Aaron Gray // Greater Returns

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Musings on Web Analytics, product strategy + other stuff.

JanRain – Great Products (that Need New Names)

I’m a huge fan of JanRain and what they’re doing with their products, especially the RPX product (more on the products below).  I think there’s going to be a huge business here, and they’re poised to capture it.

That said, I’m not a huge fan of the product names themselves, and I wonder if they’re holding JanRain back a bit.  Meaningless letter names are a common, but less than ideal solution to the challenge of naming products.  They provide no clue for understanding the differences between the products and they’re not memorable.  A good product name should do both.  By contrast, the Company name, JanRain, is great…it is completely memorable.  Once you know about JanRain, you’ll never forget the name.  It does what a good company/brand name should do – stick in the mind.

Back to the products.  JanRain’s other product is OPX.  RPX and OPX.  One of the products allows site operators to accept logins via 3rd party credentials / OpenID (i.e. I can use my Facebook login to log onto your site), and receive authenticated profile data in the process.  The other product allows site operators to become a 3rd party credentials provider.   Any idea which does which?  Good product names in a multi-product company should pretty clearly explain what the products do.  If you can make them memorable all the better, but don’t go about trying to create new brands with your product names.  Your products are not brands.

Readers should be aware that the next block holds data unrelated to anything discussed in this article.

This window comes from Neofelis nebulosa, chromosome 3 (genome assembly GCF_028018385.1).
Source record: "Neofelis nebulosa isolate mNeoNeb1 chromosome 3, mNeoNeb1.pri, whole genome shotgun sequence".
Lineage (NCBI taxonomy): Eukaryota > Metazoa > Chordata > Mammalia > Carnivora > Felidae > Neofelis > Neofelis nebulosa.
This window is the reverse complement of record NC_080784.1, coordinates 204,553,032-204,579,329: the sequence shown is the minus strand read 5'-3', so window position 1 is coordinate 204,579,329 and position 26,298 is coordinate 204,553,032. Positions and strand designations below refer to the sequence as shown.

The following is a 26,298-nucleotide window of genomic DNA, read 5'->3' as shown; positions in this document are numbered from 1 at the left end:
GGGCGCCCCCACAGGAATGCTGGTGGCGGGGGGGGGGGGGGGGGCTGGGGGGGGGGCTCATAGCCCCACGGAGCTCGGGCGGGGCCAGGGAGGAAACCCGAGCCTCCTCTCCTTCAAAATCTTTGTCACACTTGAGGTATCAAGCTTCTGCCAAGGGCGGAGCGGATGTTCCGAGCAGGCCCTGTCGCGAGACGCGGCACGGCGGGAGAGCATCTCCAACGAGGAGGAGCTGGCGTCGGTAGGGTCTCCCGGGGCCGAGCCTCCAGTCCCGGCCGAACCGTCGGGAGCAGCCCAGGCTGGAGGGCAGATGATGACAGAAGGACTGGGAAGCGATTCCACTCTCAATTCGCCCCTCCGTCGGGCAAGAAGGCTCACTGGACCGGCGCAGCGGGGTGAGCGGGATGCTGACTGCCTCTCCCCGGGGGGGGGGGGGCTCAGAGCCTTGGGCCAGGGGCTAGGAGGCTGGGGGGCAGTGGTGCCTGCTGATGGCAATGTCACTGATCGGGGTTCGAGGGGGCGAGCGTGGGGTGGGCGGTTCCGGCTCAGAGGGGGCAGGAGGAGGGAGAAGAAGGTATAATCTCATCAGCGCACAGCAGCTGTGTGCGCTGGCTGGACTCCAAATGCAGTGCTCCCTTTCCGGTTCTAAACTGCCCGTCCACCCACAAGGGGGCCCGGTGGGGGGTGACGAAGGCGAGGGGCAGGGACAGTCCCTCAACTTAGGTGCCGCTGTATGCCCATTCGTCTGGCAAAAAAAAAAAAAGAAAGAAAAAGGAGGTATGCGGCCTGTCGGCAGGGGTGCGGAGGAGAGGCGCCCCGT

So, I propose new names for JanRain’s products (not for the company).  Here are a few ideas I came up with while I was sitting here writing this:

Idea One

  • Provider – for becoming a 3rd party ID provider
  • Receiver – for accepting 3rd party ID log-ins

Idea Two

  • Maker – for making and providing 3rd party IDs
  • Collector – for accepting 3rd party IDs

Idea Three

  • Agent – for issuing branded 3rd party IDs
  • Turnstile – for effortlessly accepting 3rd party IDs

The first idea is so-so, I think.  It is simple and hints at the function of the product, and will help people understand what the products do as they are being explained.  It certainly allows you to understand the difference between the two products.

The second idea does this too, and it plays on the rain concept.  These names work as product names because they explain what the product does fairly generically, and, because there’s a bit of a concept behind them, they’re memorable.

I think I like the third idea best.  The names are illustrative and memorable, but are not invented words.  They don’t attempt to become brands.  They create a nice visual that helps you remember the function of the product, and they’re playful.  They’re not overly literal with the rain concept, but play loosely against it.  Rain is a part of the visual I get in my head when I think of these names.  I picture a rainy train station with an ticket agent handing out 3rd party IDs, and masses of people effortlessly passing through a bank of turnstiles into your site.

What do you think?  Any other ideas?  I’d love to hear them.  While you’re at it, check out JanRain.  If you’re a site operator, more and more of the visitors to your site are going to want to authenticate with existing credentials from a profile stored somewhere other than your site.  JanRain can enable you to do this, practically effortlessly.  The benefit to you, as a site operator, is that you get continuously updated authenticated-visitor profile data from the 3rd party credential provider.  Hard to beat that.

Filed under: Marketing

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